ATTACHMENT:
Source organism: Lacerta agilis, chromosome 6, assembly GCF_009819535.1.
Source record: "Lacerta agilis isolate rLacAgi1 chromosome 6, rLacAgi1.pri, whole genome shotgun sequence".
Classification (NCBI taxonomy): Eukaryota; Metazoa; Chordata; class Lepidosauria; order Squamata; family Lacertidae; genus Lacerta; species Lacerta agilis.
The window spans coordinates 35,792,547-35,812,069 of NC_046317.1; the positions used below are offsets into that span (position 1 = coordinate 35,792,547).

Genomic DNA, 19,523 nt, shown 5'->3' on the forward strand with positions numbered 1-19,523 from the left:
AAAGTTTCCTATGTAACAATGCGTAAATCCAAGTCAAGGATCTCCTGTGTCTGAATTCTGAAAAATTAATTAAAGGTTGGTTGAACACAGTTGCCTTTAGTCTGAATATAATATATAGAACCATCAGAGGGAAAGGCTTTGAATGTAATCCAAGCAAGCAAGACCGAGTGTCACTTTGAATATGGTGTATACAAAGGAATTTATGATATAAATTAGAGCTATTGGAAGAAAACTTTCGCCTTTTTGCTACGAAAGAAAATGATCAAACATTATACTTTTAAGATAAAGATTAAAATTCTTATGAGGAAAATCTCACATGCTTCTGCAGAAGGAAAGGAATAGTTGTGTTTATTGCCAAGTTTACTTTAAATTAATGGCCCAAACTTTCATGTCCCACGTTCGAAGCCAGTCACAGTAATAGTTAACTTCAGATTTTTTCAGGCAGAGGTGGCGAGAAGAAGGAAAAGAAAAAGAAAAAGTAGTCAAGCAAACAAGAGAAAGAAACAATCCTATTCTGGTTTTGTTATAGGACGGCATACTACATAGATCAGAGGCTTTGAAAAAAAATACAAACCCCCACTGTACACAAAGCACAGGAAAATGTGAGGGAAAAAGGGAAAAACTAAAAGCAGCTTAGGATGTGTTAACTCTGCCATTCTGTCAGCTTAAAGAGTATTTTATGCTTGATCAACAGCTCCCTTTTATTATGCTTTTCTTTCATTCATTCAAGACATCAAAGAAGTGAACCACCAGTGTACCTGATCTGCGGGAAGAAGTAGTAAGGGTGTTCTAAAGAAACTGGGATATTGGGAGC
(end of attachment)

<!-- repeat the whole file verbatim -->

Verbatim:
Source organism: Lacerta agilis, chromosome 6, assembly GCF_009819535.1.
Source record: "Lacerta agilis isolate rLacAgi1 chromosome 6, rLacAgi1.pri, whole genome shotgun sequence".
Classification (NCBI taxonomy): Eukaryota; Metazoa; Chordata; class Lepidosauria; order Squamata; family Lacertidae; genus Lacerta; species Lacerta agilis.
The window spans coordinates 35,792,547-35,812,069 of NC_046317.1; the positions used below are offsets into that span (position 1 = coordinate 35,792,547).

Genomic DNA, 19,523 nt, shown 5'->3' on the forward strand with positions numbered 1-19,523 from the left:
AAAGTTTCCTATGTAACAATGCGTAAATCCAAGTCAAGGATCTCCTGTGTCTGAATTCTGAAAAATTAATTAAAGGTTGGTTGAACACAGTTGCCTTTAGTCTGAATATAATATATAGAACCATCAGAGGGAAAGGCTTTGAATGTAATCCAAGCAAGCAAGACCGAGTGTCACTTTGAATATGGTGTATACAAAGGAATTTATGATATAAATTAGAGCTATTGGAAGAAAACTTTCGCCTTTTTGCTACGAAAGAAAATGATCAAACATTATACTTTTAAGATAAAGATTAAAATTCTTATGAGGAAAATCTCACATGCTTCTGCAGAAGGAAAGGAATAGTTGTGTTTATTGCCAAGTTTACTTTAAATTAATGGCCCAAACTTTCATGTCCCACGTTCGAAGCCAGTCACAGTAATAGTTAACTTCAGATTTTTTCAGGCAGAGGTGGCGAGAAGAAGGAAAAGAAAAAGAAAAAGTAGTCAAGCAAACAAGAGAAAGAAACAATCCTATTCTGGTTTTGTTATAGGACGGCATACTACATAGATCAGAGGCTTTGAAAAAAAATACAAACCCCCACTGTACACAAAGCACAGGAAAATGTGAGGGAAAAAGGGAAAAACTAAAAGCAGCTTAGGATGTGTTAACTCTGCCATTCTGTCAGCTTAAAGAGTATTTTATGCTTGATCAACAGCTCCCTTTTATTATGCTTTTCTTTCATTCATTCAAGACATCAAAGAAGTGAACCACCAGTGTACCTGATCTGCGGGAAGAAGTAGTAAGGGTGTTCTAAAGAAACTGGGATATTGGGAGC